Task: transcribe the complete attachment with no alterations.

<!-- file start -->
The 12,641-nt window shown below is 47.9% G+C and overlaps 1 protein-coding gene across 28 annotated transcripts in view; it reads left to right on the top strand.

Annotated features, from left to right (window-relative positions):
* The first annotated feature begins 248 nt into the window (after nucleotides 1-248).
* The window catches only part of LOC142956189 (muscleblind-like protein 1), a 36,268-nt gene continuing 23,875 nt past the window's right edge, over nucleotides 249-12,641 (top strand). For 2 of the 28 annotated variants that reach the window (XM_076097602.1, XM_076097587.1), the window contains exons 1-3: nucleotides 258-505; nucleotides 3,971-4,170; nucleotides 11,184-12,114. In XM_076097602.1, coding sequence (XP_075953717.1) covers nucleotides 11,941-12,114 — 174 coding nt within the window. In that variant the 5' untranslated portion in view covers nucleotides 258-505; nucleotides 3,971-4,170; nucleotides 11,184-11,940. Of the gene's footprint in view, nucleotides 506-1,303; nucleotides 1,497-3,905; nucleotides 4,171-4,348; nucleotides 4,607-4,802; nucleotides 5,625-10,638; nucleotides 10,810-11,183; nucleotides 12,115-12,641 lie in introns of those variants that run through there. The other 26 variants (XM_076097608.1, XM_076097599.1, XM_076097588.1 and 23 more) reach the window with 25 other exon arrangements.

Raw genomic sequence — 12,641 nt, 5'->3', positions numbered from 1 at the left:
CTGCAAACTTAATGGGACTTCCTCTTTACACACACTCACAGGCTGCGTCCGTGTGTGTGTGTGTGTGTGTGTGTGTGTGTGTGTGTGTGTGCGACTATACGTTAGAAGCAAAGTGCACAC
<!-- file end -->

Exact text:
The 12,641-nt window shown below is 47.9% G+C and overlaps 1 protein-coding gene across 28 annotated transcripts in view; it reads left to right on the top strand.

Annotated features, from left to right (window-relative positions):
* The first annotated feature begins 248 nt into the window (after nucleotides 1-248).
* The window catches only part of LOC142956189 (muscleblind-like protein 1), a 36,268-nt gene continuing 23,875 nt past the window's right edge, over nucleotides 249-12,641 (top strand). For 2 of the 28 annotated variants that reach the window (XM_076097602.1, XM_076097587.1), the window contains exons 1-3: nucleotides 258-505; nucleotides 3,971-4,170; nucleotides 11,184-12,114. In XM_076097602.1, coding sequence (XP_075953717.1) covers nucleotides 11,941-12,114 — 174 coding nt within the window. In that variant the 5' untranslated portion in view covers nucleotides 258-505; nucleotides 3,971-4,170; nucleotides 11,184-11,940. Of the gene's footprint in view, nucleotides 506-1,303; nucleotides 1,497-3,905; nucleotides 4,171-4,348; nucleotides 4,607-4,802; nucleotides 5,625-10,638; nucleotides 10,810-11,183; nucleotides 12,115-12,641 lie in introns of those variants that run through there. The other 26 variants (XM_076097608.1, XM_076097599.1, XM_076097588.1 and 23 more) reach the window with 25 other exon arrangements.

Raw genomic sequence — 12,641 nt, 5'->3', positions numbered from 1 at the left:
CTGCAAACTTAATGGGACTTCCTCTTTACACACACTCACAGGCTGCGTCCGTGTGTGTGTGTGTGTGTGTGTGTGTGTGTGTGTGTGTGTGCGACTATACGTTAGAAGCAAAGTGCACAC